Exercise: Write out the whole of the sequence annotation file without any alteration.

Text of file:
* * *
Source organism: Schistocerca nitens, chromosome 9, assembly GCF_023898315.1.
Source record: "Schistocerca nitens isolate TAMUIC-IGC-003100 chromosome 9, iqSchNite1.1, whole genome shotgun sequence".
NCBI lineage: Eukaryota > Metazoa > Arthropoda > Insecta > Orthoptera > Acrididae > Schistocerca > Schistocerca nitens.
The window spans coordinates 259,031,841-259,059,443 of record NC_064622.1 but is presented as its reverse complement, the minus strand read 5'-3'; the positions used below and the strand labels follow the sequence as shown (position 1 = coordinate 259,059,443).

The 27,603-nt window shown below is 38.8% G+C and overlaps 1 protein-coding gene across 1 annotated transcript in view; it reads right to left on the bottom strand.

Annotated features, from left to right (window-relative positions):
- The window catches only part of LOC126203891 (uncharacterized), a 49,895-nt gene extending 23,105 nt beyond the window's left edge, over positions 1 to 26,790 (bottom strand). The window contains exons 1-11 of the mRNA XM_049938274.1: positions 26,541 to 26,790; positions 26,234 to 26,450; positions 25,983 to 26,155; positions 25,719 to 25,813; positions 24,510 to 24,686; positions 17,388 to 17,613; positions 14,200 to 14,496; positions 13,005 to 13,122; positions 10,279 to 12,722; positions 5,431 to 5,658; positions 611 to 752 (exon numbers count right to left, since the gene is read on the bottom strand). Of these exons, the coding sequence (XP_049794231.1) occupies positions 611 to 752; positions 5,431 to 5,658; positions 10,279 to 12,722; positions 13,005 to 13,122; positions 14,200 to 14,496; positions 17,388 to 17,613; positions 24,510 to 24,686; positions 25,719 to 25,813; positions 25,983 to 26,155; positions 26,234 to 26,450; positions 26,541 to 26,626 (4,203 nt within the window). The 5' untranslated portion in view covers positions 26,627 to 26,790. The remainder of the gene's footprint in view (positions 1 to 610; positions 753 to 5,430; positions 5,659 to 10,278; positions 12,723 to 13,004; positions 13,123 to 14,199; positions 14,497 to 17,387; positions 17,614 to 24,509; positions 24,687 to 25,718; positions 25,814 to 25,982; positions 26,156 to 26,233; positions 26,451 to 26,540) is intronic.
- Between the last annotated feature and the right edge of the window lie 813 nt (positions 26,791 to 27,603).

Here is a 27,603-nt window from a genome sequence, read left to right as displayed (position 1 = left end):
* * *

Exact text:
Source organism: Schistocerca nitens, chromosome 9, assembly GCF_023898315.1.
Source record: "Schistocerca nitens isolate TAMUIC-IGC-003100 chromosome 9, iqSchNite1.1, whole genome shotgun sequence".
NCBI lineage: Eukaryota > Metazoa > Arthropoda > Insecta > Orthoptera > Acrididae > Schistocerca > Schistocerca nitens.
The window spans coordinates 259,031,841-259,059,443 of record NC_064622.1 but is presented as its reverse complement, the minus strand read 5'-3'; the positions used below and the strand labels follow the sequence as shown (position 1 = coordinate 259,059,443).

The 27,603-nt window shown below is 38.8% G+C and overlaps 1 protein-coding gene across 1 annotated transcript in view; it reads right to left on the bottom strand.

Annotated features, from left to right (window-relative positions):
- The window catches only part of LOC126203891 (uncharacterized), a 49,895-nt gene extending 23,105 nt beyond the window's left edge, over positions 1 to 26,790 (bottom strand). The window contains exons 1-11 of the mRNA XM_049938274.1: positions 26,541 to 26,790; positions 26,234 to 26,450; positions 25,983 to 26,155; positions 25,719 to 25,813; positions 24,510 to 24,686; positions 17,388 to 17,613; positions 14,200 to 14,496; positions 13,005 to 13,122; positions 10,279 to 12,722; positions 5,431 to 5,658; positions 611 to 752 (exon numbers count right to left, since the gene is read on the bottom strand). Of these exons, the coding sequence (XP_049794231.1) occupies positions 611 to 752; positions 5,431 to 5,658; positions 10,279 to 12,722; positions 13,005 to 13,122; positions 14,200 to 14,496; positions 17,388 to 17,613; positions 24,510 to 24,686; positions 25,719 to 25,813; positions 25,983 to 26,155; positions 26,234 to 26,450; positions 26,541 to 26,626 (4,203 nt within the window). The 5' untranslated portion in view covers positions 26,627 to 26,790. The remainder of the gene's footprint in view (positions 1 to 610; positions 753 to 5,430; positions 5,659 to 10,278; positions 12,723 to 13,004; positions 13,123 to 14,199; positions 14,497 to 17,387; positions 17,614 to 24,509; positions 24,687 to 25,718; positions 25,814 to 25,982; positions 26,156 to 26,233; positions 26,451 to 26,540) is intronic.
- Between the last annotated feature and the right edge of the window lie 813 nt (positions 26,791 to 27,603).

Here is a 27,603-nt window from a genome sequence, read left to right as displayed (position 1 = left end):